WiFi Gets Around
"WiFi is a threat because we're vulnerable," the CEO of a Tier 1 US mobile operator said as he explained how the acquisition of a hotspot operator would enable his company to co-opt that threat. "It's coverage where they want it and speed where they need it."
No, you didn't miss a big merger and acquisition (M&A) story. That was VoiceStream CEO John Stanton at the 2002 CTIA show, where the hot topic was whether cellular and WiFi were friends, enemies or something in between. Stanton shared the keynote stage with Boingo Wireless founder Sky Dayton, who agreed that some synergy was in order: "Sooner or later, it's 'Your chocolate fell in my peanut butter.'"
That analogy must have stuck with Tom Wheeler, who was there as CTIA president and CEO, as he dusted off part of it a few weeks ago when announcing that the FCC would free up another 100MHz in the 5GHz band to alleviate WiFi congestion. "In 2014, licensed and unlicensed spectrum are more complementary than competitive," Wheeler said. "They are less oil and vinegar and more peanut butter and jelly."
When smartphone usage skyrocketed circa 2008, that synergy was in the form of offload. But that role is becoming secondary as mobile operators find additional uses for WiFi, including as a way to enable international roaming and get around LTE's band fragmentation. That's one key finding from the new Heavy Reading 4G/LTE Insider, "Carrier Wi-Fi Roaming: Old Dog, New Tricks."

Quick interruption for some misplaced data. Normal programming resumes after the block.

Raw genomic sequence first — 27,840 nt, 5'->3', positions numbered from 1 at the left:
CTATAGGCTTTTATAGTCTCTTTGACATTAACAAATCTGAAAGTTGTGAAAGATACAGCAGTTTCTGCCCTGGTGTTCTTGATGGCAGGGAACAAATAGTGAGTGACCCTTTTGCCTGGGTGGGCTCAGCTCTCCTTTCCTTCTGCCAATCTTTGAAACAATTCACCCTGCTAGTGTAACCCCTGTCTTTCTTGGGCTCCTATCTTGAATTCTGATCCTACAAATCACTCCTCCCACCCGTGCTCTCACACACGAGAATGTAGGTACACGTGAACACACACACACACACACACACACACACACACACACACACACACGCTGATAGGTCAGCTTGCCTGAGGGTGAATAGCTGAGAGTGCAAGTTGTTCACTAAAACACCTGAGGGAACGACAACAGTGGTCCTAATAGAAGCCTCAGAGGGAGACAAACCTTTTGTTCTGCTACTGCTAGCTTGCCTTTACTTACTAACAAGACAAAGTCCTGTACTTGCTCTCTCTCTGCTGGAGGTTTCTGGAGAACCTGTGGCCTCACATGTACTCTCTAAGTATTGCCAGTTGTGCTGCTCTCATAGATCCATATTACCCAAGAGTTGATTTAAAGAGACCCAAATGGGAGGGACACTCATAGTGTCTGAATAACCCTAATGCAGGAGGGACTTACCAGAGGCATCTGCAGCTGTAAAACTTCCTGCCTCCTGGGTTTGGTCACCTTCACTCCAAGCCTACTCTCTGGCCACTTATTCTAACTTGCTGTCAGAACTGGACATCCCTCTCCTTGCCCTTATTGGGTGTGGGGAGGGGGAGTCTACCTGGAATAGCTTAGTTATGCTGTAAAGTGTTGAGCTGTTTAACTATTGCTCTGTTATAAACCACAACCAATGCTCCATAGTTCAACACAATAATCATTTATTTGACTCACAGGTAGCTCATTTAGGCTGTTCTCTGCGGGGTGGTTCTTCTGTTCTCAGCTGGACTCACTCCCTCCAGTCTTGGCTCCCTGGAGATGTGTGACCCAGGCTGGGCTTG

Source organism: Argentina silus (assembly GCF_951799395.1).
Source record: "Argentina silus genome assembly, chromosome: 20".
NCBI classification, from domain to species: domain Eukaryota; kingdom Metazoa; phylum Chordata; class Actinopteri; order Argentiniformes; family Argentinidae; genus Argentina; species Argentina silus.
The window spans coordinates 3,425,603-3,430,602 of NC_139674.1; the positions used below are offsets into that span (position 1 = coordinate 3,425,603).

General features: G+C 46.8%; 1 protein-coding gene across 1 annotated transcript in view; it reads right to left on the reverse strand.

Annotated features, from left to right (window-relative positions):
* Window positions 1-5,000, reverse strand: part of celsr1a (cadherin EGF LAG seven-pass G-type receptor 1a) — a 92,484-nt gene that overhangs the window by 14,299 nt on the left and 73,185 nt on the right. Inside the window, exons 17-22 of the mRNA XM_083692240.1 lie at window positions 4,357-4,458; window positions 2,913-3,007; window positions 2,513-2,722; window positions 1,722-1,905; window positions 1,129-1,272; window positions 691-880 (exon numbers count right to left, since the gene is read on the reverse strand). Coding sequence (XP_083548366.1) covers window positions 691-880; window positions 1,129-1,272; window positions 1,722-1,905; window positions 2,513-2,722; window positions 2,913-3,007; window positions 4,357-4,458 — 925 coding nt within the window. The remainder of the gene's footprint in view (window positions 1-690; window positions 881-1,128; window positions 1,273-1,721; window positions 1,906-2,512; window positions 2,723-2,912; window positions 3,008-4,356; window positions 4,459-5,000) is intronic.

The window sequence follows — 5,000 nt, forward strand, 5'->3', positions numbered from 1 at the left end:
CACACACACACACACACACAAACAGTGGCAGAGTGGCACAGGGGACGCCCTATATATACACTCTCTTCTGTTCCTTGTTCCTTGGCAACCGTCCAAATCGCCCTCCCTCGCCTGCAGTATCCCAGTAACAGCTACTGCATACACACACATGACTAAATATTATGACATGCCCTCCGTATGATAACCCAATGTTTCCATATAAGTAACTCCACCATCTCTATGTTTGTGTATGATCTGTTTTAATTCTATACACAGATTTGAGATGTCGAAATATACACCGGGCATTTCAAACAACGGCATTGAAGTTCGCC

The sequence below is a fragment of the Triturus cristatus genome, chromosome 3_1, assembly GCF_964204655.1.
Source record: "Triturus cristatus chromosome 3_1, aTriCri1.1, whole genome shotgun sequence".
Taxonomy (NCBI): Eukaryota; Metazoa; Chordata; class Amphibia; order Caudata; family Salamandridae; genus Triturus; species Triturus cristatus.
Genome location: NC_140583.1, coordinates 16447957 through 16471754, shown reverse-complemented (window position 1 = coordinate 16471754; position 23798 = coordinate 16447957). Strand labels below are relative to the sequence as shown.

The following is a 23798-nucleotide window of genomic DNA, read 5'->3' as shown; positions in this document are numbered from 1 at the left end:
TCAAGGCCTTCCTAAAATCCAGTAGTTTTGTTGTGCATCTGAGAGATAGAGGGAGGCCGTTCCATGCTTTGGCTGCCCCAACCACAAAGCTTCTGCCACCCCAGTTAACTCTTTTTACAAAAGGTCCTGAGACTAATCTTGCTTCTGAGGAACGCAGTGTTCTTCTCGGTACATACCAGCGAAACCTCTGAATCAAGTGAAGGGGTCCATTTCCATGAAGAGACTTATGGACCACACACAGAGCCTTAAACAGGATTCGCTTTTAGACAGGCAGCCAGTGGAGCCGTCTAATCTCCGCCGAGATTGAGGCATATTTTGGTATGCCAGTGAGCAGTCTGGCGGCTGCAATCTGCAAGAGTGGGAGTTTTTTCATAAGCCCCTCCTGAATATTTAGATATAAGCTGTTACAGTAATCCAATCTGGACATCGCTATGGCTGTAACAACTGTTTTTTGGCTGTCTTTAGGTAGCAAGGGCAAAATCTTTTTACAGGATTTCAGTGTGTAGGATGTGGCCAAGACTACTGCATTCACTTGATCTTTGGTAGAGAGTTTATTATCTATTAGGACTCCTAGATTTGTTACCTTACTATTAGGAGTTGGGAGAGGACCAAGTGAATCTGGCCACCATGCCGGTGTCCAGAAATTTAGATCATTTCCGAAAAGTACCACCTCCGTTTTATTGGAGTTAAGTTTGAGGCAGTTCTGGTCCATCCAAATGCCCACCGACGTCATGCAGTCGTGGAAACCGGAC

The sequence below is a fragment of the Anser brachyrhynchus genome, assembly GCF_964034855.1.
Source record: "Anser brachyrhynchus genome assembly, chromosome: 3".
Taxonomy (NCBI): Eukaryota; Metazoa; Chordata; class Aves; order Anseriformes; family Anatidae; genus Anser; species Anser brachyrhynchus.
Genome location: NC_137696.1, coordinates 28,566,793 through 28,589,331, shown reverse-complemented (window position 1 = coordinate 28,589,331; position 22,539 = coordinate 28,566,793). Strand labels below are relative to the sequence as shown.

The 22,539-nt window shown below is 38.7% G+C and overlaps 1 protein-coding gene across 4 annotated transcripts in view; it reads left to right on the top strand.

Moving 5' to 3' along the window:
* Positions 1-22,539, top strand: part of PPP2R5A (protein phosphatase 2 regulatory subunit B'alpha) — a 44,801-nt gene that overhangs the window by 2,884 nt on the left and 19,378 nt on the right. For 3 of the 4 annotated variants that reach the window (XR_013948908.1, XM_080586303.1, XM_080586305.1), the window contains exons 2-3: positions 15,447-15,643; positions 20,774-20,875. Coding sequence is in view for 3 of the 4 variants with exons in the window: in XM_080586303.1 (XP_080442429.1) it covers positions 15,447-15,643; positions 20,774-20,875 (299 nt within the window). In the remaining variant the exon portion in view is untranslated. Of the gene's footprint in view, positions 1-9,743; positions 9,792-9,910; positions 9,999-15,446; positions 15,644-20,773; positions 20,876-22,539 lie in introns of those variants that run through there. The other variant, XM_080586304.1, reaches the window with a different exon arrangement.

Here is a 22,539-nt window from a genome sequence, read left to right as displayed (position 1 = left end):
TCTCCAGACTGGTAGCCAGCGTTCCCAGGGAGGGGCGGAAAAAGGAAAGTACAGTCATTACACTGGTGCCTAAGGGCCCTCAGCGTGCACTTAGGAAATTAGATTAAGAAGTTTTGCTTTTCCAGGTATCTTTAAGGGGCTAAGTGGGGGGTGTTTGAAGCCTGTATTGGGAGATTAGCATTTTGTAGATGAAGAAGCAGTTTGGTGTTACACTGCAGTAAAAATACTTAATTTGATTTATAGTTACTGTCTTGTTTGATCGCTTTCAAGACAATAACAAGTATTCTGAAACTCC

For example, in April 2013, AT&T added 1GB of data per month to its 300MB and 80MB Data Global Add-On package via Boingo's hotspots in 30 airports. "I don't look at it as necessarily freeing up capacity on the cellular network," says J.R. Wilson, AT&T vice president of partnerships and alliances and Wireless Broadband Alliance chair.
Many hotspot aggregators agree: "We believe that the industry has moved beyond offload," says Brian Metzger, iPass head of marketing for global channels. "The approach the mobile network operators are taking with WiFi is far more thoughtful and far more sophisticated. They're now looking at WiFi as a strategic integrated network asset."
That ability is getting a boost from cable operators' aggressive forays into WiFi, as well as from industry initiatives such as Hotspot 2.0. Those activities are inching WiFi closer to cellular-style and cellular-scale roaming.
But in the process, they're making WiFi more of a threat than it was back in 2002. Case in point: Scratch Wireless is an example of a new breed of mobile operators that use cellular as a fallback to WiFi, a reverse of the far more common model. These operators wouldn't exist if WiFi weren't prevalent enough to stand in for cellular in the eyes of many consumers. These operators will benefit as WiFi roaming becomes easier, more robust and more widespread thanks to MSO buildouts and Hotspot 2.0. "The cable WiFi initiative is a great benefit to us," says Jon Finegold, Scratch Wireless vice president of marketing. "Anything that makes WiFi more cellular-like is good tailwind for us."
Scratch bears watching by cable operators, consumer electronics vendors, social networking companies, and other businesses that are interested in whether a WiFi-centric or WiFi-only service resonates with enough consumers, or whether a cellular-first strategy makes more sense. One thing is clear: WiFi will be shaking up telecom for years to come.
ó Tim Kridel, Contributing Analyst, Heavy Reading 4G/LTE Insider
This report,"Carrier Wi-Fi Roaming: Old Dog, New Tricks," is available as part of an annual subscription (6 issues per year) to Heavy Reading 4G/LTE Insider, priced at $1,595. Individual reports are available for $900. To subscribe, please visit: www.heavyreading.com/4glte.